Walking Among Art

Amanda Mier, Feature Editor

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Art came to life in Europe.  Maggie Walker students did not think of great art as more than images on a computer screen until they stood before it in awe.  “A very special moment for me was when I saw a painting by Van Gogh,” said Virginia Taylor (’16). “Van Gogh has been my favorite artist since I was six-years-old and I had to choose an artist to paint, and then I was in the Louvre I saw the piece with the woman and the church and I was just stunned.”

For some, the sense of wonder around classical art was life changing. “Walking through the Louvre, there were halls and halls of historical Renaissance paintings that seemed to go on and on. The thought that these are only a fraction of a specific genre’s works made me aware of just how much traditional art there is in the world. Despite the Louvre’s huge collection, people swarmed around the Mona Lisa by Da Vinci, while overlooking so many other incredible pieces. This changed my perspective on how people often focus on one famous piece instead of exploring new pieces or genres,” said Sabrina Sampson (’17).

Beginning in France and traveling to England throughout the summer, the seven students were immersed in the atmospheres of wherever they stayed.  Said Sabrina, “Walking through the streets of London and Paris, you felt like you were among art, whether it be architecture, sculptures, street art, street musicians, or gardens. And I loved London’s architecture and overall feeling. The mix between the historical, old buildings and contemporary, new buildings was something we don’t get to see in the states.” Virginia Taylor agreed: “I’d never been out of the country, so it was exciting to be in a new place with an entirely new culture.”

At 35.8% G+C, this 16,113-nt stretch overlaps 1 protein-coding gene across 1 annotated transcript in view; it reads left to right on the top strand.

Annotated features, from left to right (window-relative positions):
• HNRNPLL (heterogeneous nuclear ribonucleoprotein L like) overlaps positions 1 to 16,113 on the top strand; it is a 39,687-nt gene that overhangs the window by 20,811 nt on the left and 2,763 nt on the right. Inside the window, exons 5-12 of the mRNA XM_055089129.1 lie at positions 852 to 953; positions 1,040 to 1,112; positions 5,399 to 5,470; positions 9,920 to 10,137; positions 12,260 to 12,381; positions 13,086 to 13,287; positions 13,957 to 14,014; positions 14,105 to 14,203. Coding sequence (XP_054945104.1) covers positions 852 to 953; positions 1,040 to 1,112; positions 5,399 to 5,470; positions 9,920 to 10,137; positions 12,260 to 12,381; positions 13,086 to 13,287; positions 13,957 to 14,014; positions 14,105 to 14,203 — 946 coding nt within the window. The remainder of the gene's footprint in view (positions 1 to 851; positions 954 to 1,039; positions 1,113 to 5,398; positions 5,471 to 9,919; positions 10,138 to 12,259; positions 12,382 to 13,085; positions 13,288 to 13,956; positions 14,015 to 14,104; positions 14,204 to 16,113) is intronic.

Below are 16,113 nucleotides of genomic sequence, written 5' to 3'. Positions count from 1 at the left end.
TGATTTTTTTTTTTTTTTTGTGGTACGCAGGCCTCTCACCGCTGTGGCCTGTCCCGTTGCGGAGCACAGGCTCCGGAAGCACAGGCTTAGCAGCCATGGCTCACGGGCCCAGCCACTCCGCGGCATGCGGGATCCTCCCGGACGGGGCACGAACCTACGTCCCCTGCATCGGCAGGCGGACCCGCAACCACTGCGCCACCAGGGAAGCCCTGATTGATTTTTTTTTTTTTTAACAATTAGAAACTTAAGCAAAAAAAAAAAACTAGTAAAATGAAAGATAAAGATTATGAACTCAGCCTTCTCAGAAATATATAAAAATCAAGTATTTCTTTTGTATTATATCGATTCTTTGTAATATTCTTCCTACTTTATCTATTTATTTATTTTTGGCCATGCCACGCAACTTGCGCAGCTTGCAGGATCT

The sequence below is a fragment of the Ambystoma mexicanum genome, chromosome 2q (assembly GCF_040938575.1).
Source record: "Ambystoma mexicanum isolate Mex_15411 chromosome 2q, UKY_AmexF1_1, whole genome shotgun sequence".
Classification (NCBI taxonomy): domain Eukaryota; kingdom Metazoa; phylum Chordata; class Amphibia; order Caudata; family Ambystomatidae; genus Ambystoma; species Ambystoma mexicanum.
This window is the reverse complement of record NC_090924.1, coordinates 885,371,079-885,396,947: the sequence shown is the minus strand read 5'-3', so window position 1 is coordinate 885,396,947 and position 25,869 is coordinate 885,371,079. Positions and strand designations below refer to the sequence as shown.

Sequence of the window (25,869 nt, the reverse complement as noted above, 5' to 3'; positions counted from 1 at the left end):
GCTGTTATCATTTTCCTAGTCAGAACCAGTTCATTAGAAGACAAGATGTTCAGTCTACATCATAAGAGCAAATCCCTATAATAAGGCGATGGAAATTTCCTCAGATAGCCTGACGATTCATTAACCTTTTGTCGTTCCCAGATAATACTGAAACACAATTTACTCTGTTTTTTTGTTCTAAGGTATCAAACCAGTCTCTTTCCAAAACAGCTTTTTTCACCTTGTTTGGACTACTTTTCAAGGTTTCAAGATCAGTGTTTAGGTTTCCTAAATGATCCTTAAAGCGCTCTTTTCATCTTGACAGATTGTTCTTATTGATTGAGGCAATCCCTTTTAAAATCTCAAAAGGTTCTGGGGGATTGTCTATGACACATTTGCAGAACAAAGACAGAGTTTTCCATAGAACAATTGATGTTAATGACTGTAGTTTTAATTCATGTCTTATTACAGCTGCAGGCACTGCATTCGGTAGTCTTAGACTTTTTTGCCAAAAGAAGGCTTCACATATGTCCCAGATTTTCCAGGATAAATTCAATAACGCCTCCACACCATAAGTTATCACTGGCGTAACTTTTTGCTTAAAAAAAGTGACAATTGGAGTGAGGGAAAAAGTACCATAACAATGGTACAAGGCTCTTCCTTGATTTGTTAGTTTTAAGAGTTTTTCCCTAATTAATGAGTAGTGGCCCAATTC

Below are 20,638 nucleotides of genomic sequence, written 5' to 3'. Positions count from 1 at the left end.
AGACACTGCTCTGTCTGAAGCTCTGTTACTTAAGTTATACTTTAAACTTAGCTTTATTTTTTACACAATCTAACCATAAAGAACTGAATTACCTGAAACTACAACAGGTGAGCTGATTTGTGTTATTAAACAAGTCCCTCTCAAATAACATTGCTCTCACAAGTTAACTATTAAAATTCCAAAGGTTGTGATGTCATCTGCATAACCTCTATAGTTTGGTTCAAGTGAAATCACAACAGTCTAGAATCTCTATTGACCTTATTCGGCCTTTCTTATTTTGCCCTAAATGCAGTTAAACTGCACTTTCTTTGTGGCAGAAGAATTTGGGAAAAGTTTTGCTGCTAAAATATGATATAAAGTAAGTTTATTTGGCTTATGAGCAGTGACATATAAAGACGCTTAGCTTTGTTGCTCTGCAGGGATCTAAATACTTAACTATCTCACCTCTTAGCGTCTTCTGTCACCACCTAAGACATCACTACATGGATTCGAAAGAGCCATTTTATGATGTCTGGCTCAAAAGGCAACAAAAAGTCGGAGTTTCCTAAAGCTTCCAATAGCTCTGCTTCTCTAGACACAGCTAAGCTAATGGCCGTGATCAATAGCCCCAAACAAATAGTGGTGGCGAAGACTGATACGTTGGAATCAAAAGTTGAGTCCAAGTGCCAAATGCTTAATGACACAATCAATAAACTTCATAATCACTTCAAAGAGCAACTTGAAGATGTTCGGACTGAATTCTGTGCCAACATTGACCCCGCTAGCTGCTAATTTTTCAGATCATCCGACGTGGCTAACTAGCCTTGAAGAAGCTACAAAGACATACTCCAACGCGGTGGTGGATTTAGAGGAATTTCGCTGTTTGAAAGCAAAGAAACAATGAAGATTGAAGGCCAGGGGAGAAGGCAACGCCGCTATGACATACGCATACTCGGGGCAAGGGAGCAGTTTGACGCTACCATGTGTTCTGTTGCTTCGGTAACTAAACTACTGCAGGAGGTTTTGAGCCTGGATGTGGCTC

Besides going to museums, those on the trip explored Paris and London and enjoyed the most important aspect of any good vacation: the food. “The food was so. Good,” gushed Virginia. “This one place had Brie balls, which is barley stuffed with Brie. And I tried escargot for the first time! Except I’m a vegetarian, and it was disgusting.”

Of course, not everything went perfectly: travelling around Europe from the United States can cause the horrendous affliction that is jet lag. “Within five minutes of bus tours, we’d fall asleep from jet lag and general exhaustion. After this happened on two or three tours, I was determined to stay awake during our night bus tour of Paris. Caroline (Pittard) and I sat with each other on the open deck so that she sat in the aisle seat, where she fell asleep almost instantly,” explained Sabrina. “Impressively enough, she didn’t wake up until the bus braked suddenly and her head banged into the seat in front of her.”

Overall, the experience brought the students closer together, through falling into the Thames, intense dance battles, or six-cheese pizza with Brie. “Getting to see these cool cities with all my friends was great!” said Kiersen Mather, (’17). “This trip was a good bonding experience. I already knew most of the kids on the trip fairly well, but getting to spend time with them in a foreign country was a great way to get to know them in a totally different setting,” concurred Sabrina.

 

 

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